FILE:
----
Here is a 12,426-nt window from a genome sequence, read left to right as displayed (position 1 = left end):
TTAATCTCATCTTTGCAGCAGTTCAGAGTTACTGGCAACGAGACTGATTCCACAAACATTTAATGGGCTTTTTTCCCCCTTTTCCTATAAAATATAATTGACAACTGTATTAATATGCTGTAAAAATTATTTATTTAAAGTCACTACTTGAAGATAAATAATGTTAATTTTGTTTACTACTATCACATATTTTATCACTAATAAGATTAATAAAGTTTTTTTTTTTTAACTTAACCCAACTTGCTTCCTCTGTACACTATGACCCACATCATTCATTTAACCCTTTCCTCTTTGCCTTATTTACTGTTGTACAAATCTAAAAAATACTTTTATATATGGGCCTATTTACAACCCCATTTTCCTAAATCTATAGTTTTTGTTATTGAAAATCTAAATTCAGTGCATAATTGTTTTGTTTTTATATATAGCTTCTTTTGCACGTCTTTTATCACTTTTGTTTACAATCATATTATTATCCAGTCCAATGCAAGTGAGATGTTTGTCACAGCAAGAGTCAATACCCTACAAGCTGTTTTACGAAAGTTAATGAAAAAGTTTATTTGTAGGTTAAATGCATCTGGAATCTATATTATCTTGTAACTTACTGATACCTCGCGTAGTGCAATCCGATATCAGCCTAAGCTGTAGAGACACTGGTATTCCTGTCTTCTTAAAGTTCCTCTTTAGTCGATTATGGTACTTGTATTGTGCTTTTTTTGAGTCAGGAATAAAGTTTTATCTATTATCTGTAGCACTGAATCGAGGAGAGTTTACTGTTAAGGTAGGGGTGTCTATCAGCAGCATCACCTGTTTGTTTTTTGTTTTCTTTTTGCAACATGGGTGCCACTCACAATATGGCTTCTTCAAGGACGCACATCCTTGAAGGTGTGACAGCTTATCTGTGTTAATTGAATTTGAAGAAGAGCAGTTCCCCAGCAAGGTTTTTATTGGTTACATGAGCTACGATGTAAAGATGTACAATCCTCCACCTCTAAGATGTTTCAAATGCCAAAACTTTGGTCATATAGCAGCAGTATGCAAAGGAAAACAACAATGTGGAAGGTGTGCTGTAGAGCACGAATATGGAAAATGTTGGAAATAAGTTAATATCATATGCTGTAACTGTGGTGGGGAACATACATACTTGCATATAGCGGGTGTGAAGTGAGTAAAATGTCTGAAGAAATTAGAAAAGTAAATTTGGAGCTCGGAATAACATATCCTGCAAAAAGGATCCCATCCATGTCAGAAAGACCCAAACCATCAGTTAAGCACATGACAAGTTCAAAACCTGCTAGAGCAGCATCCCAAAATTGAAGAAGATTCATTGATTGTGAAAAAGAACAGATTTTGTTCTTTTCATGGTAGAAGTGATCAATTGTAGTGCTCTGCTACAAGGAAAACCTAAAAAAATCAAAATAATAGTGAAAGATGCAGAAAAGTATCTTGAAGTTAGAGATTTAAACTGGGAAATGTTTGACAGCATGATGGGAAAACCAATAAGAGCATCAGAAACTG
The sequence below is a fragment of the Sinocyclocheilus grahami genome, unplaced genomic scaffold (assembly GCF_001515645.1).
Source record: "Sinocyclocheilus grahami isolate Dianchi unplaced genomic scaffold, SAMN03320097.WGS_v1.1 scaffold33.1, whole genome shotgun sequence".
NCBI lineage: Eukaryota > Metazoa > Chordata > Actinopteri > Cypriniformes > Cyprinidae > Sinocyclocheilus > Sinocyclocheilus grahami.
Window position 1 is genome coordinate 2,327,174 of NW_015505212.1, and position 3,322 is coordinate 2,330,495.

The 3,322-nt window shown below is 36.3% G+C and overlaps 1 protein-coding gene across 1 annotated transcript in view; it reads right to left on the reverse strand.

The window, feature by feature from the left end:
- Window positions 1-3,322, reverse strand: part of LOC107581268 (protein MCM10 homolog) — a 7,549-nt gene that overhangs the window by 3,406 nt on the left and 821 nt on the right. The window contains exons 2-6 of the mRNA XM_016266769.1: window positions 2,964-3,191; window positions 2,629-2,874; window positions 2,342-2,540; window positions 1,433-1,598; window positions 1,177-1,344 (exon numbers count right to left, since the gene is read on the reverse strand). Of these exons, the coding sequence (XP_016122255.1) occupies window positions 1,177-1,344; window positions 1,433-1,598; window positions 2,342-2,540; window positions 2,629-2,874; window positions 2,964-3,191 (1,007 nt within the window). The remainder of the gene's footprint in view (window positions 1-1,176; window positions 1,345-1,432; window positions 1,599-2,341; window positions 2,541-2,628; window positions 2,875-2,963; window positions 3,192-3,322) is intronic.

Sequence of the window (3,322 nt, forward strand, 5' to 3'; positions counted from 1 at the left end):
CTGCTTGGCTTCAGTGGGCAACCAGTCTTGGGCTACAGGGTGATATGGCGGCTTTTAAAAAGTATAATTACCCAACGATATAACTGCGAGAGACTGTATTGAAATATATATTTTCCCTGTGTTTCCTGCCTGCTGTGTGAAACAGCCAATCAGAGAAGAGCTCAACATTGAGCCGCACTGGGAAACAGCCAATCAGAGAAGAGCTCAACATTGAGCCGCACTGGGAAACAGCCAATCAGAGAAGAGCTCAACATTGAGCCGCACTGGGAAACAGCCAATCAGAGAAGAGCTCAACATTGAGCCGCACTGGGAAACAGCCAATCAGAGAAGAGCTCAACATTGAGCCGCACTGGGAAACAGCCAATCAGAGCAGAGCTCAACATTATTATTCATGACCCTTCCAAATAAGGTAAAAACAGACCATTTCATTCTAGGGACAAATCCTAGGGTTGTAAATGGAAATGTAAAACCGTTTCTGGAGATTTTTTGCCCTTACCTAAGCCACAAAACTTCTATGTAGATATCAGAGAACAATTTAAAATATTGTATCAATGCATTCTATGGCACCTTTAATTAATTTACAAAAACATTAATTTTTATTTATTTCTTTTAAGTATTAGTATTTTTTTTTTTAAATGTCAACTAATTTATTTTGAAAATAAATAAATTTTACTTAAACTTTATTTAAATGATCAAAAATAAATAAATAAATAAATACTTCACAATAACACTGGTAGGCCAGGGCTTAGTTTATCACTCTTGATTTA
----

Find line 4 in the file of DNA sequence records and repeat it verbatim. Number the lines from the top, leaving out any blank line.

Source record: "Sinocyclocheilus grahami isolate Dianchi unplaced genomic scaffold, SAMN03320097.WGS_v1.1 scaffold33.1, whole genome shotgun sequence".